Funky Floors

As an art history student, I spend my days examining exquisite ancient mosaic floors. But I must admit that when I consider the materials available to the modern home-owner, I tend to limit myself to the more mundane choices: hardwood, laminate, or tile. A few weeks ago, I received an email about a more unusual option: old leather belts.

Floor texture created by old leather belts(Photo: Ting)

Inghua Ting, a London- and Los Angeles-based designer, makes amazing bags and accessories using reclaimed leather. However, she has also branched out to unique home furnishings including custom flooring. I love how the example above mimics dark hardwood but with the added textural twist of the belts’ tooling. The effect looks equally awesome on stairs.

Tiled stairs(Photo: Ting)

I have never been a big fan of parquet floors but the Swedish design firm Tham and Videgård Arkitekter might have made me a convert. Their bold use of colour in parquet, which even travels up the walls, is a fanciful take on traditional flooring.

Dining room with colored parquet(Photo: Tham and Videgård Arkitekter)

They designed the client’s apartment to reflect the changing colours of the leaves in a nearby park, which makes quite the statement in the floorplan below.

Colorful floor plan(Photo: Tham and Videgård Arkitekter)

I’m not sure I could take a whole house of this though, even if the concept is spectacular. However, for those who would like to add a splash of colour to decorative wood flooring, the British company McKay Flooring offers a rainbow of hues to choose from, as well as special parquet graph paper on which to lay out your dream design.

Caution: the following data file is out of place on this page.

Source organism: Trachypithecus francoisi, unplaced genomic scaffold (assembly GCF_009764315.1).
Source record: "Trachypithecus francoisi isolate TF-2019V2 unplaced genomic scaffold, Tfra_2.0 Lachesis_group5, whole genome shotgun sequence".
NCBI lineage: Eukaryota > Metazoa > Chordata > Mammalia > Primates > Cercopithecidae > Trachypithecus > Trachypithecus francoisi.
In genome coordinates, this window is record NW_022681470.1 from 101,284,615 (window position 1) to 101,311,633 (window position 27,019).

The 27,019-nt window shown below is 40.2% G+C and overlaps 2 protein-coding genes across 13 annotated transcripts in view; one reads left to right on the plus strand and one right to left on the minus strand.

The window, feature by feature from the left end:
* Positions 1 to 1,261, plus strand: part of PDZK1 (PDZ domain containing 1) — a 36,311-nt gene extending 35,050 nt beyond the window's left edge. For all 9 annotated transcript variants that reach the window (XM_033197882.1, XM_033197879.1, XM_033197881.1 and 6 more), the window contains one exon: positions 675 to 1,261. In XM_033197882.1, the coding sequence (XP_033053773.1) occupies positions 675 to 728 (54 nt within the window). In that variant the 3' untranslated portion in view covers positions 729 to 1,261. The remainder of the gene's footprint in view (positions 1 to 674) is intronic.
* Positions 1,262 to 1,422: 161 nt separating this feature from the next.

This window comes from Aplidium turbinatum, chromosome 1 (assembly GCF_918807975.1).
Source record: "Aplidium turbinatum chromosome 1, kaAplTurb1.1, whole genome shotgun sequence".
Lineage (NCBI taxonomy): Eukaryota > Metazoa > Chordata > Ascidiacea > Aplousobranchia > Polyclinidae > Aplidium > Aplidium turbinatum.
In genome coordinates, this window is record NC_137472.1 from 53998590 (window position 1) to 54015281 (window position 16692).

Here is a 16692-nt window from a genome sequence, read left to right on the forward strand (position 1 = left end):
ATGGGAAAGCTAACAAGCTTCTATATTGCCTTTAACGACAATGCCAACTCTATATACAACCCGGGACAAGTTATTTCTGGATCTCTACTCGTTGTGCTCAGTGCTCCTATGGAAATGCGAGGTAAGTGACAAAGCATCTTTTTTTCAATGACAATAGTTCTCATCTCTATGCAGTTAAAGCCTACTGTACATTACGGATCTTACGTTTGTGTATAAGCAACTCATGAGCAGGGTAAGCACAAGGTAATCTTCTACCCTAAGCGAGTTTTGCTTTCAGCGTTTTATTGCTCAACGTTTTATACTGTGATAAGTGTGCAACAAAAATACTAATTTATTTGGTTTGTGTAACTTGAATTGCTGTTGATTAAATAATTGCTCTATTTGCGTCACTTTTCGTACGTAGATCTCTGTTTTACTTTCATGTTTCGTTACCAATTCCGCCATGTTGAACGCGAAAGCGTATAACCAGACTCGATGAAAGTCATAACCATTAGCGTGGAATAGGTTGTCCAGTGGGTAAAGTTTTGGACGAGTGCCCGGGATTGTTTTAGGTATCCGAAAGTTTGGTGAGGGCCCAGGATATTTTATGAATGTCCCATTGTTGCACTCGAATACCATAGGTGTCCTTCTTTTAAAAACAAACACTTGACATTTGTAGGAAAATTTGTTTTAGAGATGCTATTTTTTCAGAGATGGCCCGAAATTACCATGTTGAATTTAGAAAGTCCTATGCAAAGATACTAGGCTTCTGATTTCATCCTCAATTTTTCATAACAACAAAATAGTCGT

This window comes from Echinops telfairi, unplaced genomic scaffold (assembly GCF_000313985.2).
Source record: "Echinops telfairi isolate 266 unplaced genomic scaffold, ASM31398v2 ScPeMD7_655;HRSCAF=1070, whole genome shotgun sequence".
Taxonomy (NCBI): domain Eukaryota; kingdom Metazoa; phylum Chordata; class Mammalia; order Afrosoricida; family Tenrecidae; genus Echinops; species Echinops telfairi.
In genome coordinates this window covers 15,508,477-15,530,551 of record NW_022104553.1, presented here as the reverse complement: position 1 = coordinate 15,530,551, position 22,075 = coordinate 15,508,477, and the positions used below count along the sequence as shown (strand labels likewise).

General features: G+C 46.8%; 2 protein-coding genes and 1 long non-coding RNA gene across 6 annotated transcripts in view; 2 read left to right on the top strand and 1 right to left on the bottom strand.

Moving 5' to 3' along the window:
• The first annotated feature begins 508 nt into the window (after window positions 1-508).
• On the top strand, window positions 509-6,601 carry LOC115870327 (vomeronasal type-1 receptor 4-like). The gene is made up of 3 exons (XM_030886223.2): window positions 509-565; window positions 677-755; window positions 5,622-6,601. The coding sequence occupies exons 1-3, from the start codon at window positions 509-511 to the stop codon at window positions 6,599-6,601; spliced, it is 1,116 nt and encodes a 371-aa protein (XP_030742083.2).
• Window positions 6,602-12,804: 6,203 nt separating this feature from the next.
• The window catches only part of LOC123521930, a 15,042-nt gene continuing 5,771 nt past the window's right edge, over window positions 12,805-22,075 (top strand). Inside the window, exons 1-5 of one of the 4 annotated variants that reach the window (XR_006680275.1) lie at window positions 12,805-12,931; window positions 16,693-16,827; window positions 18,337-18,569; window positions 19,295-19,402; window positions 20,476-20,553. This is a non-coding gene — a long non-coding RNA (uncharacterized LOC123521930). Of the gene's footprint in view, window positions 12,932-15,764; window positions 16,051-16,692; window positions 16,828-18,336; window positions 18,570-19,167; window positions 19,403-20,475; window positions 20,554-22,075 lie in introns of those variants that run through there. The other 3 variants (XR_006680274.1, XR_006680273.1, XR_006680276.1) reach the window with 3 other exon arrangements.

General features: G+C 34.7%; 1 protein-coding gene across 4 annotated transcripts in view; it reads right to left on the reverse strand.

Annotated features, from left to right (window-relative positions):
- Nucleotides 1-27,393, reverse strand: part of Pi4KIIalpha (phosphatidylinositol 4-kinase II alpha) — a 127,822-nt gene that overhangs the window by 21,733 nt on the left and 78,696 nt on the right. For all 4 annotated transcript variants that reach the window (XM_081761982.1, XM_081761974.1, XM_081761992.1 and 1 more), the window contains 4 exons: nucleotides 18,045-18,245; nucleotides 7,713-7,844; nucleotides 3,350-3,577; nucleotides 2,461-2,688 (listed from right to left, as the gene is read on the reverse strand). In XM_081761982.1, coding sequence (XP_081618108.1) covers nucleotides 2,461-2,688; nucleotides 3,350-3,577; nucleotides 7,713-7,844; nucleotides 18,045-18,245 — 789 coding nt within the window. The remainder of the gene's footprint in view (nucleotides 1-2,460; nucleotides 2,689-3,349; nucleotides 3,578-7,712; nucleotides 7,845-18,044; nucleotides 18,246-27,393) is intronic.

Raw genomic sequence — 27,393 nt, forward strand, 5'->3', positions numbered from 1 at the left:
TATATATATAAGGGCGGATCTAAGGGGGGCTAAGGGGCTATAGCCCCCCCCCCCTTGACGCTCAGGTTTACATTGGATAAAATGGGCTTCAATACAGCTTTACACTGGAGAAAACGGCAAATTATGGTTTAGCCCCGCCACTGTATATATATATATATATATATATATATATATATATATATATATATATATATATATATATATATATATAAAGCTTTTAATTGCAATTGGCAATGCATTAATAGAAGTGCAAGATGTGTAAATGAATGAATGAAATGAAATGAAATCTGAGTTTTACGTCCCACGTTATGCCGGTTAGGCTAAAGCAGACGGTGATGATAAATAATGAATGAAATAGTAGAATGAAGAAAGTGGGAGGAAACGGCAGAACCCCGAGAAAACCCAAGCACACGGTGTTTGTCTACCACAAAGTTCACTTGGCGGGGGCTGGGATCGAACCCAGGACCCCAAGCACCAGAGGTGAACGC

Blue parquet(Photo: McKay Flooring)

By now, concrete has become almost old-hat as a modern flooring choice. I have always loved it in loft-like spaces but it can come off as cold and impersonal. However, there are many concrete dyes and stencils on the market now to help customize this material. In addition to all-over patterns, Modello Designs offers a series of stencils made to look like exotic antique rugs, such as their “Shanghai” shown below. Nothing cold and impersonal about that room!

Cement floor with an intricate stenciled design(Photo: Modello Designs)

I really do yearn for a mosaic floor though and there are companies out there that do reproductions, at a cost that better reflects a Roman Emperor’s budget than mine. New York Design Firm Roman and Williams took a slightly more creative (and frugal) approach when they laid the floor of the Standard Grill with a penny mosaic. The variegated pattern formed by the coins’ patina is stunning.

(Photo: Curbly)

While the material costs would be low, I cannot imagine the man-hours necessary to lay that floor. However, if you have a jar of pennies lying around and would like to try this technique, Laura at Happy Roost blogged a tutorial after transforming her bathroom floor with about a hundred dollars-worth of pennies.

Have you done something different with your floors? While I’m sticking to traditional for now, I’m eyeing our sad-looking laminate with whole new ideas for its eventual replacement.

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